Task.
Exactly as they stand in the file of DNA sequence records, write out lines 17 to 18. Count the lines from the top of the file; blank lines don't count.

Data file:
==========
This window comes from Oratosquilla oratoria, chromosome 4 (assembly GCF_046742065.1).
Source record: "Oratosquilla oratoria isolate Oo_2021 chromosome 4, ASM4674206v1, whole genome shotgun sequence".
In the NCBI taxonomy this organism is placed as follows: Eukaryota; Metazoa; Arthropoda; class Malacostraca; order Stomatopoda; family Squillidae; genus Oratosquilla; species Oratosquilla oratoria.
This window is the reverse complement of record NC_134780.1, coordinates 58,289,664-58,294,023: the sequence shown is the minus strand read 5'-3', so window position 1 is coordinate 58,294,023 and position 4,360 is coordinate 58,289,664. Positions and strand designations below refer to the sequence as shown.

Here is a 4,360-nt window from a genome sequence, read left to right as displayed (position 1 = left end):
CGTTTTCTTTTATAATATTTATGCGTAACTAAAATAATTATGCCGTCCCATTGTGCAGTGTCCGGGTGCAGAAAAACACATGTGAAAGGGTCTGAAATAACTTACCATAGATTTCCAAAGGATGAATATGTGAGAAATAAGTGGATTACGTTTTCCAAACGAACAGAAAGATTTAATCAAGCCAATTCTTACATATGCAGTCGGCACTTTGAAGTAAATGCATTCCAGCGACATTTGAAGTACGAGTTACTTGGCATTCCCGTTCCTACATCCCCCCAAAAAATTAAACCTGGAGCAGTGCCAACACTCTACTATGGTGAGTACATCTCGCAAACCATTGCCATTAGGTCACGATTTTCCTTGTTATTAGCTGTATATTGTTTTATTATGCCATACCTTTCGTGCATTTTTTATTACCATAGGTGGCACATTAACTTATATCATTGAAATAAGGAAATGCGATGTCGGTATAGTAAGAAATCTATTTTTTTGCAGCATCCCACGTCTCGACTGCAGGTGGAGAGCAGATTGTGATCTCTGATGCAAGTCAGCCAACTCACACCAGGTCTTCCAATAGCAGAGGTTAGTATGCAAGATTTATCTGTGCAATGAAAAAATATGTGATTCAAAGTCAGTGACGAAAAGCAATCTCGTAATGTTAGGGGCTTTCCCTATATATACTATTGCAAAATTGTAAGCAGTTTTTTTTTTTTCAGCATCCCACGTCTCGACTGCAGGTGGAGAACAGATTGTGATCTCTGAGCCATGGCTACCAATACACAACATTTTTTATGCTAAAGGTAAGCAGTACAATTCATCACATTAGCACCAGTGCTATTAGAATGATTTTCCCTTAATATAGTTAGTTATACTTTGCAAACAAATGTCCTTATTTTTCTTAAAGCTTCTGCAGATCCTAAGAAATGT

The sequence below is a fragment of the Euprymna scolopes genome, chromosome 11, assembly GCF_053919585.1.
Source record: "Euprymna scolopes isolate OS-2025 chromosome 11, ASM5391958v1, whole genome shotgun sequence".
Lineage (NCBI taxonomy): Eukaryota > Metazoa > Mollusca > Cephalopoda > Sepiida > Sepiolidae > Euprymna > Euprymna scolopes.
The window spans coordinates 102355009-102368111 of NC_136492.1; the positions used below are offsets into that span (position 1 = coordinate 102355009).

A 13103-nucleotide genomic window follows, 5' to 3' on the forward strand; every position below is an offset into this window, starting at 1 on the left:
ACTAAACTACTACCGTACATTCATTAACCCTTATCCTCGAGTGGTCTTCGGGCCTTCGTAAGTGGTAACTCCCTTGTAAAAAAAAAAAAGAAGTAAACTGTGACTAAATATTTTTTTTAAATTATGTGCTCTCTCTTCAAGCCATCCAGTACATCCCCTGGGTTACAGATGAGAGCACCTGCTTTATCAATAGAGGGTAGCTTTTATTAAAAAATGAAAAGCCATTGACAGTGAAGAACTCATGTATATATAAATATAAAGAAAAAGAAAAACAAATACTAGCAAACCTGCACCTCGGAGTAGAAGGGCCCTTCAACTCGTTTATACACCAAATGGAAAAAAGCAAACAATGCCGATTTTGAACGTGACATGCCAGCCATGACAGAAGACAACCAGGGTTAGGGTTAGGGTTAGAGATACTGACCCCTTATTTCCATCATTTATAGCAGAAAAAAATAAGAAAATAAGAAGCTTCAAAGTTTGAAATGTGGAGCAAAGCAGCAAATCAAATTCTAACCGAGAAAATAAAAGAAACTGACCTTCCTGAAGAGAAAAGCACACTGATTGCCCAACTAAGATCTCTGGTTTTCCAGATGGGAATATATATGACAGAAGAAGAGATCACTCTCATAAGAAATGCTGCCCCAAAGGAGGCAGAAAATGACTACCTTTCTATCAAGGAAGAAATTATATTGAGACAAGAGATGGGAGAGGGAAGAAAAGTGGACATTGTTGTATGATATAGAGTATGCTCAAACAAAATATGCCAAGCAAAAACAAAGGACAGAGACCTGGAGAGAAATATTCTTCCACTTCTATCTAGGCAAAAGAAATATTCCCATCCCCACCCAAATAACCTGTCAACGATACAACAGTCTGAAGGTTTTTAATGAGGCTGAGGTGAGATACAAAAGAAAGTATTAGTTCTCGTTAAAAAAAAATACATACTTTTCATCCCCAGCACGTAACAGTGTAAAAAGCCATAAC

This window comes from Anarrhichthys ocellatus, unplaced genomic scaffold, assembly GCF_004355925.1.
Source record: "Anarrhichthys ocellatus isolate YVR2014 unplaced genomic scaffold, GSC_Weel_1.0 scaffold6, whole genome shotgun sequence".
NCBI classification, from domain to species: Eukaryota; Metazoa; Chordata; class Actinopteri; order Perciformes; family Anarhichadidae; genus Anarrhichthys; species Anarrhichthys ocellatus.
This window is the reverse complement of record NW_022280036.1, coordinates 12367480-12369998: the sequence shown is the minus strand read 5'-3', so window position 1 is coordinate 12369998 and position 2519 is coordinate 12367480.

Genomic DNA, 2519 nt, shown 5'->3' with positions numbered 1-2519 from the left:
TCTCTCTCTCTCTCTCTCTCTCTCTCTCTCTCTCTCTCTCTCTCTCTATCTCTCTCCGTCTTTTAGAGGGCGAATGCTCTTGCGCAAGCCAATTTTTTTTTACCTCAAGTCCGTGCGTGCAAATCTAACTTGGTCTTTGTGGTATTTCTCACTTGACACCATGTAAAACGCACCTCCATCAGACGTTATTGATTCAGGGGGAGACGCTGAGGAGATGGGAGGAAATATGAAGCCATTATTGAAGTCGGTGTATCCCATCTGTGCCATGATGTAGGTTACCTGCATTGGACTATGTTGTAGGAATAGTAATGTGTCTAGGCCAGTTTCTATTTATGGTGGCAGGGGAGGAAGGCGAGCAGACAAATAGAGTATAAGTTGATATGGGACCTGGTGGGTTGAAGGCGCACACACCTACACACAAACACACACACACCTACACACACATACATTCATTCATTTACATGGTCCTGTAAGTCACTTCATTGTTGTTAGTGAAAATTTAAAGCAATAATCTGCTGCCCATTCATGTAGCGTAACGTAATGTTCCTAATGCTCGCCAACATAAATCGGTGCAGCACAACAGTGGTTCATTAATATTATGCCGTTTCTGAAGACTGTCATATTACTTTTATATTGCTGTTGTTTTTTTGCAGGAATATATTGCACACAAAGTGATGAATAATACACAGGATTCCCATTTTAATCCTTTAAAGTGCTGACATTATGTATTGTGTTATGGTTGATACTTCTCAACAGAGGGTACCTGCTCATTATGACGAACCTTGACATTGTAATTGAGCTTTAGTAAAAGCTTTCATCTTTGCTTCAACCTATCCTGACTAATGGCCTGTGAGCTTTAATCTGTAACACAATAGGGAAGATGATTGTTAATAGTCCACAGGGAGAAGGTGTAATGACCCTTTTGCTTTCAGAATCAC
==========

Genomic DNA, 2519 nt, shown 5'->3' with positions numbered 1-2519 from the left:
TCTCTCTCTCTCTCTCTCTCTCTCTCTCTCTCTCTCTCTCTCTCTCTATCTCTCTCCGTCTTTTAGAGGGCGAATGCTCTTGCGCAAGCCAATTTTTTTTTACCTCAAGTCCGTGCGTGCAAATCTAACTTGGTCTTTGTGGTATTTCTCACTTGACACCATGTAAAACGCACCTCCATCAGACGTTATTGATTCAGGGGGAGACGCTGAGGAGATGGGAGGAAATATGAAGCCATTATTGAAGTCGGTGTATCCCATCTGTGCCATGATGTAGGTTACCTGCATTGGACTATGTTGTAGGAATAGTAATGTGTCTAGGCCAGTTTCTATTTATGGTGGCAGGGGAGGAAGGCGAGCAGACAAATAGAGTATAAGTTGATATGGGACCTGGTGGGTTGAAGGCGCACACACCTACACACAAACACACACACACCTACACACACATACATTCATTCATTTACATGGTCCTGTAAGTCACTTCATTGTTGTTAGTGAAAATTTAAAGCAATAATCTGCTGCCCATTCATGTAGCGTAACGTAATGTTCCTAATGCTCGCCAACATAAATCGGTGCAGCACAACAGTGGTTCATTAATATTATGCCGTTTCTGAAGACTGTCATATTACTTTTATATTGCTGTTGTTTTTTTGCAGGAATATATTGCACACAAAGTGATGAATAATACACAGGATTCCCATTTTAATCCTTTAAAGTGCTGACATTATGTATTGTGTTATGGTTGATACTTCTCAACAGAGGGTACCTGCTCATTATGACGAACCTTGACATTGTAATTGAGCTTTAGTAAAAGCTTTCATCTTTGCTTCAACCTATCCTGACTAATGGCCTGTGAGCTTTAATCTGTAACACAATAGGGAAGATGATTGTTAATAGTCCACAGGGAGAAGGTGTAATGACCCTTTTGCTTTCAGAATCAC